Three Years of Modi’s Rule

The three years of narendra modi’s rule is characterised by several marked features. His pre-poll promise of bringing back the money stashed in foreign banks has turned a big hoax. The reason is that these moneybags are now behind Modi. Trillions of rupees, taken as loans from the banks by the corporate groups, and the strongmen, Modi and his Finance Minsiter, do not have the guts to recover them. His promises of job creation have turned into a fiasco, and generated dissension even among the trade union wing of the Bharatiya Janata Party (BJP). Even according to  the statistics released by the cental labour ministry, two lakhs of persons lost their jobs in the wake of demonetisation of 500 and 1000 rupee notes, and this figure is presumably an underestimate. This explains why in the latest budget, there was a sudden increase in allocation for the NRFEGA, which Modi’s government considered a symbol of stupidity of the earlier regime. In the information technology sector, there has been a steady reduction of jobs. Of course, large corporate houses have stood to gain by Modi’s policy package, but not the common people including unemployed and underemployed youths.

Yet the results of the UP polls has been hailed as a victory for Narendra Modi’s policies, forgetting that the vote share of his party came nowhere near fifty percent of the total votes polled. The weaknesses of and the disunity among the Opposition contributed largely to Modi’s victory. It is intriguing that Modi has been trying to project himself as a follower of Ambedkar, trying to make people forget that Ambedkar, after a long political journey, came to realise that there could be no social justice for dalits within the Hindu social structure and then formally converted to Buddhism with tens of thousands of his followers. Modi’s gesture coupled with his hypocritical exhortations not to hurt the dalits, is clearly a deceitful trick to dupe the latter. Hehas been propelled to do so after dalits broke into furious protests following continuous murderous assaults by Modi’s saffron stormtroopers.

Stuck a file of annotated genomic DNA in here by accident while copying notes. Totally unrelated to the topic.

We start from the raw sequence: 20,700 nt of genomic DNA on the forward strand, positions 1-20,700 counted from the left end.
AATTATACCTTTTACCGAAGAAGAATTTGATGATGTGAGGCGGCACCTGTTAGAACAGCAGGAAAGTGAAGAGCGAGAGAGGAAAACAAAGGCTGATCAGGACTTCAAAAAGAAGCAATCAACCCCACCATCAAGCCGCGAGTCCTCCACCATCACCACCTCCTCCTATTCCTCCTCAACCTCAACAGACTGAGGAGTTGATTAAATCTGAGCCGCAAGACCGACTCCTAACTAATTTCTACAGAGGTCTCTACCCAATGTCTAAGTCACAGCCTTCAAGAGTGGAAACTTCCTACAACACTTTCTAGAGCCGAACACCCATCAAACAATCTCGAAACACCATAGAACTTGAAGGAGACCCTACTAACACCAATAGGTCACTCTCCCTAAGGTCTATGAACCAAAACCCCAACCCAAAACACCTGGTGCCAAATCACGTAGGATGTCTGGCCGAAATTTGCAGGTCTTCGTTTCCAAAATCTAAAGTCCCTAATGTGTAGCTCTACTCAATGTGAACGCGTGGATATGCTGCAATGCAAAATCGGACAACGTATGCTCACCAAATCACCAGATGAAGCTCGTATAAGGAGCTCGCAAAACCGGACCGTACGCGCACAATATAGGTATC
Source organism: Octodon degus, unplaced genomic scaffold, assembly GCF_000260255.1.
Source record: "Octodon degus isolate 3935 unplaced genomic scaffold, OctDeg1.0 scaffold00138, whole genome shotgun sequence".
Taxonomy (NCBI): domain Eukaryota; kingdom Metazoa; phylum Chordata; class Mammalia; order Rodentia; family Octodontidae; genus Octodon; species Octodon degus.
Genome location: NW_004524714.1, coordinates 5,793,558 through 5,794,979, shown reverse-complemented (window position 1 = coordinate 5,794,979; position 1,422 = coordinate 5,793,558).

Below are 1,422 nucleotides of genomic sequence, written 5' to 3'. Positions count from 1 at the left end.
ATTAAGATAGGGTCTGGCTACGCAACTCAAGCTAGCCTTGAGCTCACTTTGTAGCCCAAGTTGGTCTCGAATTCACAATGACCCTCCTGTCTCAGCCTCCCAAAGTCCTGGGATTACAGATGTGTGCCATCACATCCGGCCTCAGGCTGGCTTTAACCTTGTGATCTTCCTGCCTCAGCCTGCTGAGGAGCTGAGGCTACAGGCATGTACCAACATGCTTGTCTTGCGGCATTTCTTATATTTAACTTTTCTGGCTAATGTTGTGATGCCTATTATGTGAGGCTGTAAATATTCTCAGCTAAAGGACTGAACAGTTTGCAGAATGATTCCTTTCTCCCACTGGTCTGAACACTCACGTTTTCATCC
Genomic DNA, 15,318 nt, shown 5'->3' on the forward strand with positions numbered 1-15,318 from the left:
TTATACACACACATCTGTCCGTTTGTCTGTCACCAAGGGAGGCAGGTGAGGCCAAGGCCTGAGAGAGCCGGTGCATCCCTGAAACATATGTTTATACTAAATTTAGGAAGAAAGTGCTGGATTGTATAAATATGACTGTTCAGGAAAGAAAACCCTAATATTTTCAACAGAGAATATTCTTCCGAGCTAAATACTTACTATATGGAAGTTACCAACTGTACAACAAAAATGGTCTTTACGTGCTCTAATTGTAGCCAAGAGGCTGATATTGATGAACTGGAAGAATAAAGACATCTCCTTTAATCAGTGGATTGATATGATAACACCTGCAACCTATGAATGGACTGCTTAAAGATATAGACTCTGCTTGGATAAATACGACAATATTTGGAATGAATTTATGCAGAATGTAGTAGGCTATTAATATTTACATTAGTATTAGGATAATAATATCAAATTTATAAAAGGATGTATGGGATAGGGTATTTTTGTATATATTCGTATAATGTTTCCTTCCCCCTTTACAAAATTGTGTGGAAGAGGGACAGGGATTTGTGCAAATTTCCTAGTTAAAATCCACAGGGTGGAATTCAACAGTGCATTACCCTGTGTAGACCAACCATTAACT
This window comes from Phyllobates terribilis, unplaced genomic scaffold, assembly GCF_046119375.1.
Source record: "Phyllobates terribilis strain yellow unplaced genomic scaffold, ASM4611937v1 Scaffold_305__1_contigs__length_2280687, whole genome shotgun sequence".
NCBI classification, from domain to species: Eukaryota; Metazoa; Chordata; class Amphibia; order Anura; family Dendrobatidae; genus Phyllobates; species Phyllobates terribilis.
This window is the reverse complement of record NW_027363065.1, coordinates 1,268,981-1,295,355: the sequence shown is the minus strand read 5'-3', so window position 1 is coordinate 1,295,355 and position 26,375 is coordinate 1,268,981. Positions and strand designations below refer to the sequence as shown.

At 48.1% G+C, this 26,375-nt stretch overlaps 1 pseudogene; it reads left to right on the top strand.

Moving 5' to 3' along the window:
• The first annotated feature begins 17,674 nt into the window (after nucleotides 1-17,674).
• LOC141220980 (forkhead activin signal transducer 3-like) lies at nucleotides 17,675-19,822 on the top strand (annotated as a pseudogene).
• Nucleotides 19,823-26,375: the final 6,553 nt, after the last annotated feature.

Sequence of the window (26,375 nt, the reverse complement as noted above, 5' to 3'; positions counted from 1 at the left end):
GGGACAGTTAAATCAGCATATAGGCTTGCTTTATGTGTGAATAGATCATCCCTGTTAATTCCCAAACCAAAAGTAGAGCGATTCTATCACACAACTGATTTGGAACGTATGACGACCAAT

The country has been witnessing a communal polarisation for quite a few years. And the BJP and the RSS have been frantically trying to promote it, because the failures on the economic front have brought discredit to them, making it necessaruy to devise another strong weapon to make up for their deficiency. It should be emphasised that some measure of success of Hindu communalists in retaining the dalits within the Hindu fold has contributed to it, although dalits have been subject to humiliation by upper caste Hindus for centuries. It may be noted that the Congress and Gandhi never thought of fighting against this discrimination, although Gandhi called the dalits harijans. Oppostion to untouchability and advocacy of the caste system were two intriguingly conflicting aspects of Gandhi‘s philosophy. Gandhi considered Ambedkar an enemy of Hinduism, and so did the RSS. This history, although well-known, has not reached the heart of dalits in general. The reason is that even the socialists or communists did not move much on dalit  issues, and failed to stir them against caste-Hindu domination and in favour of religious minorities. They did not note that caste was not only a part of the superstructure but of the structure as well.  This neglect, coupled with the opportunism of the Congress, is largely responsible for the present state of affairs.

Right now, the RSS or organisations like the Hindu Jagaran Manch are spreading their tentacles throughout the country, but there is no strong dalit movement to match this onslaught and foil this bid of widening the chasm between dalits and Muslims. In some places, dalits have taken uppercaste domination as something axiomatic, and in others, they lack proper guidance and leadership. If dalits
and religious minorities, who constitute the overwhelming majority of India’s toiling masses, get united, this will deal a death blow not only to the RSS etc, but to their patrons, the corporate lobby as well.

Vol. 49, No.46, May 21 - 27, 2017